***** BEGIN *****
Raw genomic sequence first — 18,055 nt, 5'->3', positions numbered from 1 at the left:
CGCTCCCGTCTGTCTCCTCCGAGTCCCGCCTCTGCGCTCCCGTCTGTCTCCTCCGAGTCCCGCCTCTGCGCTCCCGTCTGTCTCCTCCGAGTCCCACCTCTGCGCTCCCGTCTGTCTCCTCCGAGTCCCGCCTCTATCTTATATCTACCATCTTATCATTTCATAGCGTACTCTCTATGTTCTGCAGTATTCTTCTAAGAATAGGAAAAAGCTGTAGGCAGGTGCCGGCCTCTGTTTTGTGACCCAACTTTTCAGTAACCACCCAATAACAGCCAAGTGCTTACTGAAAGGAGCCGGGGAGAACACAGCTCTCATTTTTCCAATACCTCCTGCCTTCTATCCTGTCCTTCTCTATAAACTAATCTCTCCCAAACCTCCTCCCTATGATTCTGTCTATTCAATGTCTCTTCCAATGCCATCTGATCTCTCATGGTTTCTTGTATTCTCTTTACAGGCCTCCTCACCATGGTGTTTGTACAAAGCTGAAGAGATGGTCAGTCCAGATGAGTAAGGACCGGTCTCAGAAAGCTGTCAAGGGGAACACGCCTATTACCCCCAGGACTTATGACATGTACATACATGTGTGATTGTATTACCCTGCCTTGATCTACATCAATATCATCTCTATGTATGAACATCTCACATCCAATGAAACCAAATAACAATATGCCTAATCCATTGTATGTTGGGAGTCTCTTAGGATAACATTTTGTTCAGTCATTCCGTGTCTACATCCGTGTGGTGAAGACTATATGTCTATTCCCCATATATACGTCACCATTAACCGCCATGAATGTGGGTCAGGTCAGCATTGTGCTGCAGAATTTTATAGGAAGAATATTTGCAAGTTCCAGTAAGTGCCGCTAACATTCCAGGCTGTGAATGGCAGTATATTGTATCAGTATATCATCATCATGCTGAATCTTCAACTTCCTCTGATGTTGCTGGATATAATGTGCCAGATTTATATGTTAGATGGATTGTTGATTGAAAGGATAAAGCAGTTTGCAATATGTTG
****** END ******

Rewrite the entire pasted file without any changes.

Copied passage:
Raw genomic sequence first — 18,055 nt, 5'->3', positions numbered from 1 at the left:
CGCTCCCGTCTGTCTCCTCCGAGTCCCGCCTCTGCGCTCCCGTCTGTCTCCTCCGAGTCCCGCCTCTGCGCTCCCGTCTGTCTCCTCCGAGTCCCACCTCTGCGCTCCCGTCTGTCTCCTCCGAGTCCCGCCTCTATCTTATATCTACCATCTTATCATTTCATAGCGTACTCTCTATGTTCTGCAGTATTCTTCTAAGAATAGGAAAAAGCTGTAGGCAGGTGCCGGCCTCTGTTTTGTGACCCAACTTTTCAGTAACCACCCAATAACAGCCAAGTGCTTACTGAAAGGAGCCGGGGAGAACACAGCTCTCATTTTTCCAATACCTCCTGCCTTCTATCCTGTCCTTCTCTATAAACTAATCTCTCCCAAACCTCCTCCCTATGATTCTGTCTATTCAATGTCTCTTCCAATGCCATCTGATCTCTCATGGTTTCTTGTATTCTCTTTACAGGCCTCCTCACCATGGTGTTTGTACAAAGCTGAAGAGATGGTCAGTCCAGATGAGTAAGGACCGGTCTCAGAAAGCTGTCAAGGGGAACACGCCTATTACCCCCAGGACTTATGACATGTACATACATGTGTGATTGTATTACCCTGCCTTGATCTACATCAATATCATCTCTATGTATGAACATCTCACATCCAATGAAACCAAATAACAATATGCCTAATCCATTGTATGTTGGGAGTCTCTTAGGATAACATTTTGTTCAGTCATTCCGTGTCTACATCCGTGTGGTGAAGACTATATGTCTATTCCCCATATATACGTCACCATTAACCGCCATGAATGTGGGTCAGGTCAGCATTGTGCTGCAGAATTTTATAGGAAGAATATTTGCAAGTTCCAGTAAGTGCCGCTAACATTCCAGGCTGTGAATGGCAGTATATTGTATCAGTATATCATCATCATGCTGAATCTTCAACTTCCTCTGATGTTGCTGGATATAATGTGCCAGATTTATATGTTAGATGGATTGTTGATTGAAAGGATAAAGCAGTTTGCAATATGTTG